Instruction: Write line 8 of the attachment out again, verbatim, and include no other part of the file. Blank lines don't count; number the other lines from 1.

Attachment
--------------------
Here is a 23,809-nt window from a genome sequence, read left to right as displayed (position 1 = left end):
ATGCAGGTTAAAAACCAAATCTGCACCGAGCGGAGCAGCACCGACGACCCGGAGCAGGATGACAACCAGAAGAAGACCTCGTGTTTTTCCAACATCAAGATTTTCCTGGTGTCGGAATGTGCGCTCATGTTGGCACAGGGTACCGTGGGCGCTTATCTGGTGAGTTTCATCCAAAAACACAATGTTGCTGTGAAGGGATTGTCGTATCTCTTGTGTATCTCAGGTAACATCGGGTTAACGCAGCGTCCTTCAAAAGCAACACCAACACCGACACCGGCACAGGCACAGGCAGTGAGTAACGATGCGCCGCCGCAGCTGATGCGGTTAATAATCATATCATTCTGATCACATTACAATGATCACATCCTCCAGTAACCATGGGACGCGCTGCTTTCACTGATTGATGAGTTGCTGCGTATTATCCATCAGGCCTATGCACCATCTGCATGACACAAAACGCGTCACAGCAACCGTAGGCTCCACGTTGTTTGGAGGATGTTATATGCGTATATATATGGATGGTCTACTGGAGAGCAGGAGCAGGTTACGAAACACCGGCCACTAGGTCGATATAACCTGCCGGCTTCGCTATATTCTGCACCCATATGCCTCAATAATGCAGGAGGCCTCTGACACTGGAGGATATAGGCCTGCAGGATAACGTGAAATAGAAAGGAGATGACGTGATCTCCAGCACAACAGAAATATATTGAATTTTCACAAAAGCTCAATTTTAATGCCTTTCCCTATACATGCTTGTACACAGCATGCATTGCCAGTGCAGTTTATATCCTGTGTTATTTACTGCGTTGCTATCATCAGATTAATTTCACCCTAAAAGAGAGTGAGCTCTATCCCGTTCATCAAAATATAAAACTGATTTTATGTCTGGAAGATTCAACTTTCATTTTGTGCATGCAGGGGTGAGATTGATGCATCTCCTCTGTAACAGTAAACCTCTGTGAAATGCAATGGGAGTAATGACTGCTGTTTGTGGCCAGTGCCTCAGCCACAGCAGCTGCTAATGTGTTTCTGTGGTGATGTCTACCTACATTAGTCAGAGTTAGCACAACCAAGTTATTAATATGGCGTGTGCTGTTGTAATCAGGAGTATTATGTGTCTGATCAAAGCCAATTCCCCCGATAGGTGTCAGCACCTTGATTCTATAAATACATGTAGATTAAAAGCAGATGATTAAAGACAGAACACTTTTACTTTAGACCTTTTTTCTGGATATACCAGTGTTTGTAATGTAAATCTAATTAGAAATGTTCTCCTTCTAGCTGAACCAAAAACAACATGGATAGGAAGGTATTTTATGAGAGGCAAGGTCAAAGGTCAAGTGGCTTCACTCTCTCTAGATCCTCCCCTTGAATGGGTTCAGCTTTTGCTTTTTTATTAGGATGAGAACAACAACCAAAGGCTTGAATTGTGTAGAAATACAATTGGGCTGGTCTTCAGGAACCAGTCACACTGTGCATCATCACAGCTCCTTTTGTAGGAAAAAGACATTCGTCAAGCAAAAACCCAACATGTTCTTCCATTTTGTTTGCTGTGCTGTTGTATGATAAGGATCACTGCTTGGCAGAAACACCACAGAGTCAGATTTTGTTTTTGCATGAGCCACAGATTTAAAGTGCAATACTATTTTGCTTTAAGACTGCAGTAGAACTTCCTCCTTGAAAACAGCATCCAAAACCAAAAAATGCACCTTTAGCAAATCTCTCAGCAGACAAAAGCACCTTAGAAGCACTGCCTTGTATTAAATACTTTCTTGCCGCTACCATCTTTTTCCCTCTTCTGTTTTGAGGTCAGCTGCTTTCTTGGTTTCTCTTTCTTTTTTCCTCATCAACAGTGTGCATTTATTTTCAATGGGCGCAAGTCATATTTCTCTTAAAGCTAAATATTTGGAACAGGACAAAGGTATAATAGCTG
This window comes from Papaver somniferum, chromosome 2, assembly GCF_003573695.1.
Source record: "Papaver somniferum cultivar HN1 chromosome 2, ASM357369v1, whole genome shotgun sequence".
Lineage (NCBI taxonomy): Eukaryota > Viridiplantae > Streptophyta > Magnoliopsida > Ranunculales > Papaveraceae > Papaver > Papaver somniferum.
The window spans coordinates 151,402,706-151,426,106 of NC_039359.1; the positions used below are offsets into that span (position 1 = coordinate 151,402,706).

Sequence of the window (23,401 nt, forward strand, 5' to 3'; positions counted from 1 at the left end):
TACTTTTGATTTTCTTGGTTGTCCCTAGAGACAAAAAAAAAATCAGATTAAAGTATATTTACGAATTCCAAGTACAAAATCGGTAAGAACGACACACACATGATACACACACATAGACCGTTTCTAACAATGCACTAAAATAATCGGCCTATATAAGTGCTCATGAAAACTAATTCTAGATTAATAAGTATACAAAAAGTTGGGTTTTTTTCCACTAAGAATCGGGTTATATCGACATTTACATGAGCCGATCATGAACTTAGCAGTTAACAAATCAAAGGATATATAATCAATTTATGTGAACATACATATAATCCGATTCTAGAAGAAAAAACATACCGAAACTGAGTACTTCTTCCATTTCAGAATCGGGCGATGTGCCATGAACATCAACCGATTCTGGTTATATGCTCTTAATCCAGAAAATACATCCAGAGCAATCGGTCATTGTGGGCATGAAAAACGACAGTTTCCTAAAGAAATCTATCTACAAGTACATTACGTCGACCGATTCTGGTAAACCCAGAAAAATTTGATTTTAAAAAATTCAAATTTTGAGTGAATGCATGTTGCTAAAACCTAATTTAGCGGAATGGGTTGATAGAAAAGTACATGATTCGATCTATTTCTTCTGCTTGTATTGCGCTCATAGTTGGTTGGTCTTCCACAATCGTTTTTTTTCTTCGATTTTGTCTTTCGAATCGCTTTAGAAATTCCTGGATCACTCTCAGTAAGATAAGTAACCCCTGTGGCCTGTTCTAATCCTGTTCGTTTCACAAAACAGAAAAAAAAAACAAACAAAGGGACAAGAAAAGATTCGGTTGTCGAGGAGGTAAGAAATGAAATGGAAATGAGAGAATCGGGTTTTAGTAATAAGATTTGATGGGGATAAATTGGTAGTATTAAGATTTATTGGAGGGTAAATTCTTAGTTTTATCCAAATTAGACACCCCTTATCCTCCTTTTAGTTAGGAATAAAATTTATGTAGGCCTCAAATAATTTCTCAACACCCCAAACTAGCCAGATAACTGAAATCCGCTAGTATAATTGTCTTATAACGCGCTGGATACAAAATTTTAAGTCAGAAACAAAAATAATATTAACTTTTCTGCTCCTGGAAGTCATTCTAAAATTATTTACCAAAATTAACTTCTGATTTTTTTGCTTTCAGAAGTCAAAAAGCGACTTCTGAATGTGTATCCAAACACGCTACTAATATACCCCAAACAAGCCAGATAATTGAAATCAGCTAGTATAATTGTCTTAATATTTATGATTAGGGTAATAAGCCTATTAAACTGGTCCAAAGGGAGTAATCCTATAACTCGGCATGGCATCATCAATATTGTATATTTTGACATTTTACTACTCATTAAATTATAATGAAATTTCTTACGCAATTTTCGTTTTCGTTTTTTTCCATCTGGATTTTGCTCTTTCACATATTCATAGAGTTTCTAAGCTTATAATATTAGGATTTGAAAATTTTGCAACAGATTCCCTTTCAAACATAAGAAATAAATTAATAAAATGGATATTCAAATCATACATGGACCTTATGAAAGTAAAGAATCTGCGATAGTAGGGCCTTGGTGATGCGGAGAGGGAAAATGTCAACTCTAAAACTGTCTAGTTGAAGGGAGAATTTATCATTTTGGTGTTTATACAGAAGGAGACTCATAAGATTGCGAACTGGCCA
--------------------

TACTTTTGATTTTCTTGGTTGTCCCTAGAGACAAAAAAAAAATCAGATTAAAGTATATTTACGAATTCCAAGTACAAAATCGGTAAGAACGACACACACATGATACACACACATAGACCGTTTCTAACAATGCACTAAAATAATCGGCCTATATAAGTGCTCATGAAAACTAATTCTAGATTAATAAGTATACAAAAAGTTGGGTTTTTTTCCACTAAGAATCGGGTTATATCGACATTTACATGAGCCGATCATGAACTTAGCAGTTAACAAATCAAAGGATATATAATCAATTTATGTGAACATACATATAATCCGATTCTAGAAGAAAAAACATACCGAAACTGAGTACTTCTTCCATTTCAGAATCGGGCGATGTGCCATGAACATCAACCGATTCTGGTTATATGCTCTTAATCCAGAAAATACATCCAGAGCAATCGGTCATTGTGGGCATGAAAAACGACAGTTTCCTAAAGAAATCTATCTACAAGTACATTACGTCGACCGATTCTGGTAAACCCAGAAAAATTTGATTTTAAAAAATTCAAATTTTGAGTGAATGCATGTTGCTAAAACCTAATTTAGCGGAATGGGTTGATAGAAAAGTACATGATTCGATCTATTTCTTCTGCTTGTATTGCGCTCATAGTTGGTTGGTCTTCCACAATCGTTTTTTTTCTTCGATTTTGTCTTTCGAATCGCTTTAGAAATTCCTGGATCACTCTCAGTAAGATAAGTAACCCCTGTGGCCTGTTCTAATCCTGTTCGTTTCACAAAACAGAAAAAAAAAACAAACAAAGGGACAAGAAAAGATTCGGTTGTCGAGGAGGTAAGAAATGAAATGGAAATGAGAGAATCGGGTTTTAGTAATAAGATTTGATGGGGATAAATTGGTAGTATTAAGATTTATTGGAGGGTAAATTCTTAGTTTTATCCAAATTAGACACCCCTTATCCTCCTTTTAGTTAGGAATAAAATTTATGTAGGCCTCAAATAATTTCTCAACACCCCAAACTAGCCAGATAACTGAAATCCGCTAGTATAATTGTCTTATAACGCGCTGGATACAAAATTTTAAGTCAGAAACAAAAATAATATTAACTTTTCTGCTCCTGGAAGTCATTCTAAAATTATTTACCAAAATTAACTTCTGATTTTTTTGCTTTCAGAAGTCAAAAAGCGACTTCTGAATGTGTATCCAAACACGCTACTAATATACCCCAAACAAGCCAGATAATTGAAATCAGCTAGTATAATTGTCTTAATATTTATGATTAGGGTAATAAGCCTATTAAACTGGTCCAAAGGGAGTAATCCTATAACTCGGCATGGCATCATCAATATTGTATATTTTGACATTTTACTACTCATTAAATTATAATGAAATTTCTTACGCAATTTTCGTTTTCGTTTTTTTCCATCTGGATTTTGCTCTTTCACATATTCATAGAGTTTCTAAGCTTATAATATTAGGATTTGAAAATTTTGCAACAGATTCCCTTTCAAACATAAGAAATAAATTAATAAAATGGATATTCAAATCATACATGGACCTTATGAAAGTAAAGAATCTGCGATAGTAGGGCCTTGGTGATGCGGAGAGGGAAAATGTCAACTCTAAAACTGTCTAGTTGAAGGGAGAATTTATCATTTTGGTGTTTATACAGAAGGAGACTCATAAGATTGCGAACTGGCCA